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Russell Banks
Lost Memory Of Skin
Reviewed by: Rick Kleffel © 2011

Ecco / HarperCollins
US Hardcover First Edition
ISBN 978-0-061-85763-8
Publication Date: 09-27-2011
416 pages; $25.99
Date Reviewed: 10-17-2011

Index:  General Fiction  Mystery

The Kid lives under the Causeway in a colony of homeless sex offenders, but he doesn't seem like such a bad fellow. He's innocent and wry, uneducated and under-socialized. Eventually, the Kid meets the Professor, a shambling, morbidly obese academic who hopes to study homeless sex offenders, and asks to interview the Kid.

Readers want to find out the same information the Professor seeks; who is the Kid, and what did he do to end up here? By the time we begin to learn the Kid's history, it is clear that the Professor has his own secrets. 'Lost Memory Of Skin' by Russell Banks is an extended exercise in cognitive dissonance, with mystery and sympathy persuading the reader to enter perspectives and worlds that might by definition seem repellent.

Banks manages to turn the Kid's story into an engaging and even compelling novel by employing precisely honed prose in the service of what might best be described as social surrealism. He portrays people, landscape and social conditions with a gritty sense of detail that puts the reader right on the ground. But he avoids giving his characters proper names. Instead we get to know them by nicknames, and this unusual combination lends the whole reading experience a sheen of archetype and fairy tale. 'Lost Memory Of Skin' is brighter than life, but no less real.

Prose and character are closely merged in the novel, told mostly by the Kid, but as well by the Professor. Banks' prose is so lucid and so limpid, that there is a truly visual, almost visionary feel to the book. The Kid may not be very bright, or at least he's clearly unschooled. But he's clever and witty. He views his situation with a resignation that brings with it a very dry sense of humor, and reading his portions of the novel, watching his mystery unfold, is truly a page-turning pleasure.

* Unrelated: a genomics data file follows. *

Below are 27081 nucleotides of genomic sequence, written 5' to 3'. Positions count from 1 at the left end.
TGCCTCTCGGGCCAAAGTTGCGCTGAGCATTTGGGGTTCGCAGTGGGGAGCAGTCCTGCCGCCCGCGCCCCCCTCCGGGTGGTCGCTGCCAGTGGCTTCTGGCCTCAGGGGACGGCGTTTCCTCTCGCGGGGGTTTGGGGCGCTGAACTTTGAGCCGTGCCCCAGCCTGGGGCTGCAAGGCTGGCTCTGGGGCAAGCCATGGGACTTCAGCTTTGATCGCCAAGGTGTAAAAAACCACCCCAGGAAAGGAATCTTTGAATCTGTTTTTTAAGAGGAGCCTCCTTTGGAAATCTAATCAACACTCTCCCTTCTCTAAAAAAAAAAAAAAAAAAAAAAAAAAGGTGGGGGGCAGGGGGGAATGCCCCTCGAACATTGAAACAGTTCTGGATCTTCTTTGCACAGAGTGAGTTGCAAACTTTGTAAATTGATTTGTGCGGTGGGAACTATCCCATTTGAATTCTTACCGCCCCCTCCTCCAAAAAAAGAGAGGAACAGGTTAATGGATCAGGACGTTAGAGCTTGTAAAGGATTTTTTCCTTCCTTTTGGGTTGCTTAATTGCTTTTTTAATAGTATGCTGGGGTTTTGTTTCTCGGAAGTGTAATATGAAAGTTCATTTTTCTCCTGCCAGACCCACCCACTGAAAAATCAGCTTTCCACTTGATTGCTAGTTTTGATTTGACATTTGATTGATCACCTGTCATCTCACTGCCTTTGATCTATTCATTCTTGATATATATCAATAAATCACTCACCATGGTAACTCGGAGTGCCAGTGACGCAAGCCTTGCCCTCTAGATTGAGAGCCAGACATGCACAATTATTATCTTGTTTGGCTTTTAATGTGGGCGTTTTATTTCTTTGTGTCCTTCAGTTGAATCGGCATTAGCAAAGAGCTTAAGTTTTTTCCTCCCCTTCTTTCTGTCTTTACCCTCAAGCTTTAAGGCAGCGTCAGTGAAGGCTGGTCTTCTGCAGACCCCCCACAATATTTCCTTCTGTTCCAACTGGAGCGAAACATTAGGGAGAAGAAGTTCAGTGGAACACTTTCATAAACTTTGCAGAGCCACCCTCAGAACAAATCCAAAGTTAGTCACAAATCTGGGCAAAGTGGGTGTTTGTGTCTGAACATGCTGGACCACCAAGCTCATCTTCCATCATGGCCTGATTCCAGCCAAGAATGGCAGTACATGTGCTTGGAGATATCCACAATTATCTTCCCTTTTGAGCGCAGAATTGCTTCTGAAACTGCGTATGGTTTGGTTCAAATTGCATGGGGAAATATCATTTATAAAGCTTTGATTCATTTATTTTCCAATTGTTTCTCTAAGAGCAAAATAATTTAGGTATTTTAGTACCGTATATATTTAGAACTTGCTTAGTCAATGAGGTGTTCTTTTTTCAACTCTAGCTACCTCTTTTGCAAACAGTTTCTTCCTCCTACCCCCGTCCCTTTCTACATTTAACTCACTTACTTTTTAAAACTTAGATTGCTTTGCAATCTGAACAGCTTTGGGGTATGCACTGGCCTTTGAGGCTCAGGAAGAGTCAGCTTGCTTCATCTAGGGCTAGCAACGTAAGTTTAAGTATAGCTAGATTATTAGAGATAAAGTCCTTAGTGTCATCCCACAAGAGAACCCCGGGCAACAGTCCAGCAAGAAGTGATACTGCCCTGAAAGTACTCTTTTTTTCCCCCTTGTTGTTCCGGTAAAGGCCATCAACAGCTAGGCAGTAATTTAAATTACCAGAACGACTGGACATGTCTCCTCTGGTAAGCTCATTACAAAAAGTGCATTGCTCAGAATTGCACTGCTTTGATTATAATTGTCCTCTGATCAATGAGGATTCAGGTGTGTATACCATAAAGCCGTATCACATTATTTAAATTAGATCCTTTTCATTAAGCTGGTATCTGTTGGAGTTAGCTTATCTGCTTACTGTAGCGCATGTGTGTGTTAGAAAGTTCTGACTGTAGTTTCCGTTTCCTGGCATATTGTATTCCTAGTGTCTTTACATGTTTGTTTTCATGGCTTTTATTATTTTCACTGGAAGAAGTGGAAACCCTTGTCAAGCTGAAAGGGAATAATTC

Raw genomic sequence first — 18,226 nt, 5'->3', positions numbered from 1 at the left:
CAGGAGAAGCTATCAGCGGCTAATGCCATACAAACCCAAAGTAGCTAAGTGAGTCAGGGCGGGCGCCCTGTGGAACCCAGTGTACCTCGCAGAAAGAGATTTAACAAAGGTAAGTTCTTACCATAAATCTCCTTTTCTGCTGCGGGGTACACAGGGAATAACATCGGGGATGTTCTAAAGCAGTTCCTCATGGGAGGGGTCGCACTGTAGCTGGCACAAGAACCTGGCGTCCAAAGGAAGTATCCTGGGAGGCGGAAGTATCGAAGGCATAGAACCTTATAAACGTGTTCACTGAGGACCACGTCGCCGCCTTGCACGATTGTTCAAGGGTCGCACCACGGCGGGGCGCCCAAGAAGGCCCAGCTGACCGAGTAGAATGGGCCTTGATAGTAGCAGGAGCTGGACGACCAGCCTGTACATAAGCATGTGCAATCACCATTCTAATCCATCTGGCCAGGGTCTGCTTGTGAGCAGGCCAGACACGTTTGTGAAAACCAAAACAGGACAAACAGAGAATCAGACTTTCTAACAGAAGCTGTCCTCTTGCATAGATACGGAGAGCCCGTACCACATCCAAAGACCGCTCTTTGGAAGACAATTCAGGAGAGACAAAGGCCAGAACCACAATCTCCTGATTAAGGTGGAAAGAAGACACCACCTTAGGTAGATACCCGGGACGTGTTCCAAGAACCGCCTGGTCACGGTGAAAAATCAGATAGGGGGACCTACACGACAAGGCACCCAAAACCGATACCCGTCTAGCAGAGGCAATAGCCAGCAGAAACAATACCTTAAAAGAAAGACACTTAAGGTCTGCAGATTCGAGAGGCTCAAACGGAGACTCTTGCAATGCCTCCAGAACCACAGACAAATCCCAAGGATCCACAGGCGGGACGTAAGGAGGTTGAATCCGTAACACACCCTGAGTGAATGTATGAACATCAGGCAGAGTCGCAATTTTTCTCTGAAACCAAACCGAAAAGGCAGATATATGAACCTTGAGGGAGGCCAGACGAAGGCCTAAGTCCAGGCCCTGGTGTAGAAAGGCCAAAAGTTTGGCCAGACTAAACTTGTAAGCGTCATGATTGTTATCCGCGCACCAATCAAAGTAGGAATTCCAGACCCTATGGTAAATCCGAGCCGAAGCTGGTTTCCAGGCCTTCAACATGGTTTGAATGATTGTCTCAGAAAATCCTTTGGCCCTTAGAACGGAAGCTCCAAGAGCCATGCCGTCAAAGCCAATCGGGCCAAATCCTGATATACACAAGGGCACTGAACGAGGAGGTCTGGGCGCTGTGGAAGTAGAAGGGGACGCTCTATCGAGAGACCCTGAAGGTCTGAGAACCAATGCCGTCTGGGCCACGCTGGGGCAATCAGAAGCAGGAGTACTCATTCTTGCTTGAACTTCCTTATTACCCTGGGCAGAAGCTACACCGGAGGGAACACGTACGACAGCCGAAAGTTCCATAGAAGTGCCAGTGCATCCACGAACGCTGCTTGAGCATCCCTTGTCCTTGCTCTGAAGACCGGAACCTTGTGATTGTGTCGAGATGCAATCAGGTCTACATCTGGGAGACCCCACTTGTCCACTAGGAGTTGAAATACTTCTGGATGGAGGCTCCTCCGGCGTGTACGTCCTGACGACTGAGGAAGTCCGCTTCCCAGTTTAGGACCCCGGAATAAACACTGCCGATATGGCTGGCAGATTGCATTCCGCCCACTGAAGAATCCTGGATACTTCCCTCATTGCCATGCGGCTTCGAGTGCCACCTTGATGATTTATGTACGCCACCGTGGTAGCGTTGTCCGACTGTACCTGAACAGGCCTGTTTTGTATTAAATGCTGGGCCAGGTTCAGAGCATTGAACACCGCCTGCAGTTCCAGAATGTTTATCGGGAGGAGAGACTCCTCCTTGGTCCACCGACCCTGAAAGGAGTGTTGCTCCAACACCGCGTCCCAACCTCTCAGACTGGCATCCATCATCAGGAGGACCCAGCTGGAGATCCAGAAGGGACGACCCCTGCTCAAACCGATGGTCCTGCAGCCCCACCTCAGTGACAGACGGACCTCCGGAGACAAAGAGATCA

The Professor is no less enjoyable to follow, but he's a very different kettle of fish. He's a gourmand, an over-consumer of every aspect of his own life, from the food in his super-sized refrigerator to the wildly unreliable web of relationships he claims to have. Banks is superb at upending our expectations of both characters. Moreover, his supporting cast is equally memorable and perfectly integrated into the character-driven plot. This is a book where every scene is a good scene.

Banks is a smart writer who uses the archetypes and folk-story motifs here to give the hard-as-nails specifics a softer tone that suffuses the interwoven character narratives and an accessibility that they might not otherwise have. There's more than a touch of 'Treasure Island' here; it's referred to in the story and the Professor uses promises of treasure to keep the Kid engaged. For readers, the folk-tales and archetypes add what can best be described as a sort of joy to a story of Internet-tainted innocence cast into an uncaring world. There is not a word in this book that is dour, even if some members of the supporting cast are truly chilling folks.

Banks knows that his hard conditions needs must bring about hard endings, and as the pasts unravel, lives do as well. The mystery at the heart of the novel — How can we know just who those around us are? — gets grounded in some unique and memorable scenes. The title of the book is no accident. Banks, by providing the reader with visionary, archetypal perspectives, explores the memories of his characters and how their stories define their lives even as those stories enter our memories.

Readers will not remember reading this book so much as they will remember what they read, as if it had somehow happened to them. They will be reminded that there is good to be found even in places where our hearts tell us it cannot exist. We can look at every human being we meet, and think we know them. But when we hear their story, when we listen to their story, when we experience their story in words, it is the language that will make the story real.

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